At Night My Eyes Turn Into Videos

By the way that last one-line post wasn't meant to sound clever, paradoxical, Steven Wright-ish or anything like that. (And it didn't.) But just so I know that you know that I know that you know that I wasn't trying to sound clever or paradoxical (and I succeeded). 

(This is one of the many reasons I get so little done.)

Another is that I worry when pulling into the empty driveway of a business to turn around that the person who runs the business might get his/her hopes up that I am coming in (a natural assumption to make) when I'm really just using the driveway to turn around. This happened last week in Hudson, Massachusetts across from Hannaford's Grocery. The thought flashed across my mind--oh no, should I stop the car and go in so they don't feel bad? But then I'd have to buy something, it being an empty store and all. Until I realized it was a Psychic/Astrology place (didn't know they had those in Hudson, Mass) which meant that whoever was inside peering desperately out knew what I was planning to do and would be as non-nonplussed by my pulling out of the driveway without stopping as by the fact that the laws of gravity remained intact.

Where I realized this worrying about others' feelings had gone too far was when I was watching The Social Network later that night and felt distracted by the sandwich that the twins had given the Mark Zuckerberg character because he wasn't eating it and I was afraid they (the twins) would feel bad. The other distraction during the whole movie was this sense of familiarity about the actor who played Mark Zuckerberg (as well as the bizarre inability to separate him from the real Mark Zuckerberg, as if I had not previously watched a movie and lacked even a basic understanding of what a movie is). Finding an actor familiar is obviously not unusual, but it was a familiarity I couldn't place that somehow nagged at me. 

He was so incredibly good, he made the movie, and towards the end I finally thought I had it -- Juno! He was the nerdy boyfriend in Juno. Google: Jesse Eisenberg. Nope--not him. The Squid and the Whale? I thought maybe that was it. I loved that movie, and it's one of the few I've seen in its entirety since Wally's been born. Now whenever I peruse movies at the library or hear about them, instead of the usual categories--seen it/haven't seen it but want to/don't want to--I catalog the ones I've seen by what portion I remained in an upright position. Did I get halfway through? (Rare). 20 minutes? Opening credits? When we watch a movie Alex watches and I sleep. In most cases the part I see doesn't warrant watching the remainder. This past Thanksgiving I even took a deliberate nap (as in, removed myself from the premises) during some God-awful Gerard Depardieu number and then got up at midnight and played The New Yorker game with my cousin Charlie. I thought that was a pretty cool thing to do and proved that I hadn't entirely jumped the shark as a mid-30s SAHM. Although perhaps bragging about taking a nap during a Gerard Depardieu movie and waking up to play a board game at midnight is irrefutable proof that I have, in fact, jumped the shark many times over. My 12-year-old cousin Charlie, on the other hand, like his brother and sister, is irrefutably cool and no matter how brilliant will likely never find himself in the Mark Zuckerberg position of feeling so left out and uncool and having so much to prove. 

Back to the puzzle of why Jesse Eisenberg was irritatingly familiar. I remembered him from The Squid and the Whale, but that didn't solve it, didn't put the nagging--Where do I know him from?--feeling to rest. For nearly a week it slightly gnawed at me every now and then, I mean a really small percentage of my waking hours, but it was there.  Until yesterday when I was crossing 8th Ave at 24th street and had that breakthrough moment of clarity like George Costanza when he remembers having lost his keys in the broad jump on 86th Street. Alex, Wally and I been crossing 8th Ave at 24th street a year or so ago when that same J.E. had crossed in the other direction. Now the weird part is he kind of stopped and looked at us and seemed to be about to say hello, as if he recognized us.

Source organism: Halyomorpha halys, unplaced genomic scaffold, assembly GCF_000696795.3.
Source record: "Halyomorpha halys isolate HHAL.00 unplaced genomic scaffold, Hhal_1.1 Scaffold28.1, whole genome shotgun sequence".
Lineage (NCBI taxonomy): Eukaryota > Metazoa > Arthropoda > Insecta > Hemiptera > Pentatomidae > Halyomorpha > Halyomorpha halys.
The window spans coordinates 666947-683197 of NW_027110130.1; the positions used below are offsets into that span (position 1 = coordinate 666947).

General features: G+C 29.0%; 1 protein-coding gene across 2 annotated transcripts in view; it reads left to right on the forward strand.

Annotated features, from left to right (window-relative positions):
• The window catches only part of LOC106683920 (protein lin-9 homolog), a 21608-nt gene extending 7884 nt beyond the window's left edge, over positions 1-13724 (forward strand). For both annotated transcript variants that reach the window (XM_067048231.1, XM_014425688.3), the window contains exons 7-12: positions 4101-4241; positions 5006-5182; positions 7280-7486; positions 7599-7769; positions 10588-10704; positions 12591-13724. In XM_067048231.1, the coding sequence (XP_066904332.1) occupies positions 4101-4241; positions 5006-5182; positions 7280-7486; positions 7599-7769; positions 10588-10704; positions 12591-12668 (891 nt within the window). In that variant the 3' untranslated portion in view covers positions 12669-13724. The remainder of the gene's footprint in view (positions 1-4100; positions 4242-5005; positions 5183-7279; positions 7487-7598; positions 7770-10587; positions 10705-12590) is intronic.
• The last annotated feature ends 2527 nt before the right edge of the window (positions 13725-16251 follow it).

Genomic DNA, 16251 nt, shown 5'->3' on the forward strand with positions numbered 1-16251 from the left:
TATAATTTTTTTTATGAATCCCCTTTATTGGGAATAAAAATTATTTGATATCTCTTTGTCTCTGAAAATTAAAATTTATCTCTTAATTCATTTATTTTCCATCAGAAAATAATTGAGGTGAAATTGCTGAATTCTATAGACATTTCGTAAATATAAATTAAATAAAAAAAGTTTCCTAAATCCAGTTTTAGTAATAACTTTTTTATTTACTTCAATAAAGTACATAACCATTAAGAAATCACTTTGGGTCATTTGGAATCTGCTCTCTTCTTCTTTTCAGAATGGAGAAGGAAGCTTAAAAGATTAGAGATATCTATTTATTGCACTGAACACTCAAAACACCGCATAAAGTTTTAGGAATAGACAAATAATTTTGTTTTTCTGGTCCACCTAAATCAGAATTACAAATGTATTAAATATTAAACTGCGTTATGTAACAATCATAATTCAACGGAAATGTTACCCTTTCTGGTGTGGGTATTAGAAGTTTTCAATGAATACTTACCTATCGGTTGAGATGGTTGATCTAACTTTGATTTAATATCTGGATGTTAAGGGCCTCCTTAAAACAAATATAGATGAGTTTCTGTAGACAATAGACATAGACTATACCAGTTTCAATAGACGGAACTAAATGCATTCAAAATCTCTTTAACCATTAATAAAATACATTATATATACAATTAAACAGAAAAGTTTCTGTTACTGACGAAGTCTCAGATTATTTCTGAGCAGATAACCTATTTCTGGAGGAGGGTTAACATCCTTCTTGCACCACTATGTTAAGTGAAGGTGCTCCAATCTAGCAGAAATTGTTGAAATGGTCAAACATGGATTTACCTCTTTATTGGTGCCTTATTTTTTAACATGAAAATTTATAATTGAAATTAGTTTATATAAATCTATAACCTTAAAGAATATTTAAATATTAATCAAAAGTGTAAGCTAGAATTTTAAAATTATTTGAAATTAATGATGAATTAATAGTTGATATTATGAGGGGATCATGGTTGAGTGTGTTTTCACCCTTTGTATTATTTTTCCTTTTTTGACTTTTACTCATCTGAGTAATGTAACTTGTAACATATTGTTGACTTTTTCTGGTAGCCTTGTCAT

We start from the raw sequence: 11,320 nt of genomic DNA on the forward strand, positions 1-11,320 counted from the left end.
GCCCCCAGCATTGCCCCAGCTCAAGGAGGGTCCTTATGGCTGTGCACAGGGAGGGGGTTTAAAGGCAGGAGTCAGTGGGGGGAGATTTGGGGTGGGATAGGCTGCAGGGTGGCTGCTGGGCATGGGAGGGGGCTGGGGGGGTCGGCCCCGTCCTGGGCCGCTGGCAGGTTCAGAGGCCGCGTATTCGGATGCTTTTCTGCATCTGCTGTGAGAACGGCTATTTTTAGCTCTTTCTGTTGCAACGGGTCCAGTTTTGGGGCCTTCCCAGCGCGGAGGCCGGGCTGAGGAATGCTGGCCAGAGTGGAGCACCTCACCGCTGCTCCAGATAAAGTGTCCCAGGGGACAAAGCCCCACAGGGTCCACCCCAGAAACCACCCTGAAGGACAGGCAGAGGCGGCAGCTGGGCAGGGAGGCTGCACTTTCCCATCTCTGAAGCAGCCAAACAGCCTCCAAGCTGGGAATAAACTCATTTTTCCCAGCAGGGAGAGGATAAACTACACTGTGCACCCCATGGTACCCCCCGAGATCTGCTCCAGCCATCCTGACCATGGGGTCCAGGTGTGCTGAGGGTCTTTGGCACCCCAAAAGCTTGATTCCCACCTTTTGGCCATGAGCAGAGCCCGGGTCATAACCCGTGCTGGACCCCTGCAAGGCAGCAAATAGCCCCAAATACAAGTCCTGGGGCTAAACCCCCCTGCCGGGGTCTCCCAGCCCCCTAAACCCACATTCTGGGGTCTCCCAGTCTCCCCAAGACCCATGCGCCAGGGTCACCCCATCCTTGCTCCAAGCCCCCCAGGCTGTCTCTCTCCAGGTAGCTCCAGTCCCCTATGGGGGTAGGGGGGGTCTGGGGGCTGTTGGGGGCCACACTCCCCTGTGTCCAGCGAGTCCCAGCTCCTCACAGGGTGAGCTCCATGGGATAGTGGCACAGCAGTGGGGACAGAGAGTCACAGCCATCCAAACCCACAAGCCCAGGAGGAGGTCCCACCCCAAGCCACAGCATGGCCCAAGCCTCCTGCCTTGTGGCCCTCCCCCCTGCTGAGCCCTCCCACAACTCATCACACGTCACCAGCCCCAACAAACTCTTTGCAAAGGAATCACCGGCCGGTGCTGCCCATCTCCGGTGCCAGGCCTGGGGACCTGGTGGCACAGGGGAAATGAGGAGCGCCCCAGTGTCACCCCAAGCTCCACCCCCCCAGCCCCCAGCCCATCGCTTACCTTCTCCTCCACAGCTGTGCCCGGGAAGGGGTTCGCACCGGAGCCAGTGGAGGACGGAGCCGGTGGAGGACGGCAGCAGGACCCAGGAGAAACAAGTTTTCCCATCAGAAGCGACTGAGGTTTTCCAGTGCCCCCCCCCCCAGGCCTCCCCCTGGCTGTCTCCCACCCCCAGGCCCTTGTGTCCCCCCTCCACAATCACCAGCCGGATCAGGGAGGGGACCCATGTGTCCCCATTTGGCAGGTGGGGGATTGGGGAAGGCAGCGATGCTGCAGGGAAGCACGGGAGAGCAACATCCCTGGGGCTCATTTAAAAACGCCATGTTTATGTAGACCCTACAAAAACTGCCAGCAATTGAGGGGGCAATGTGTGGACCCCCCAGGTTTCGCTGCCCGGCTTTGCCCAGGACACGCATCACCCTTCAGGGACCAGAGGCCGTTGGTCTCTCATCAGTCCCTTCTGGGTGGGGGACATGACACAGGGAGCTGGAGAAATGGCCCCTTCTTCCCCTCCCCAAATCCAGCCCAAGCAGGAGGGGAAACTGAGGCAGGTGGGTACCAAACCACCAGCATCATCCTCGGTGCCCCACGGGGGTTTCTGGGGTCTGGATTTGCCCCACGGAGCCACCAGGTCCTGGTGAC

Up-and-coming actors do not stop you on the street to say hello because *they* vaguely recognize *you*. But just after it happened Alex said, "Why was that guy looking at us like that?" And I said, "Do we know him?" 
"Isn't he an actor?" 
"Is he?" 
"I think so."
"Or is he someone we know that looks like an actor?"
"Or an actor that looks like someone we know?" 
"Why is he acting like knows us?"
"Is he acting or does he know us?"
"Were we acting like we knew him?"
 "Do we know him?" 
"I don't know."

Ping-ponging back and forth like that; the mystery man, meanwhile, long gone. And it was that visual tip-of-the-tongue sensation for the rest of the walk that day until we came upon a poster of Adventureland on the side of one of New York's few remaining phone booths. That solved the puzzle of who the mystery man was, but it didn't explain his behavior. Though we'd only run into him once, not three times like the tall African man the character Jason Schwartzman plays in I Heart Huckabees (a movie I made it nearly halfway through) runs into three times. Perhaps we had both misunderstood his expression. Maybe Jesse Eisenberg had simply at that moment patted his pocket and realized he had dropped his keys, that they were in fact lying in a pothole 62 blocks uptown. That way you stop dead in your tracks when you realize you lost something. Not slow down, or turn around, or move out of the way of other people, just stop. Waiting for a psychic who knows you will move to tell you to keep moving, for fear the laws of gravity collapse.

Yesterday the minute Alex got home I pounced on him and said. "You know the guy who plays Mark Zuckerberg?" But before I even got it out he said, "That's the guy we saw that time--" and before he could get that out I said, "That's him! That's the guy!"

So I could have saved myself a fair amount of time if I had simply called Alex from the town next to Hudson, Mass that night last week after having watched the second half of The Social Network (having fallen asleep halfway through on the first but in the intervening day having forgotten to google Jesse Eisenberg) and said, "You know the guy who plays Mark Zuckerberg?"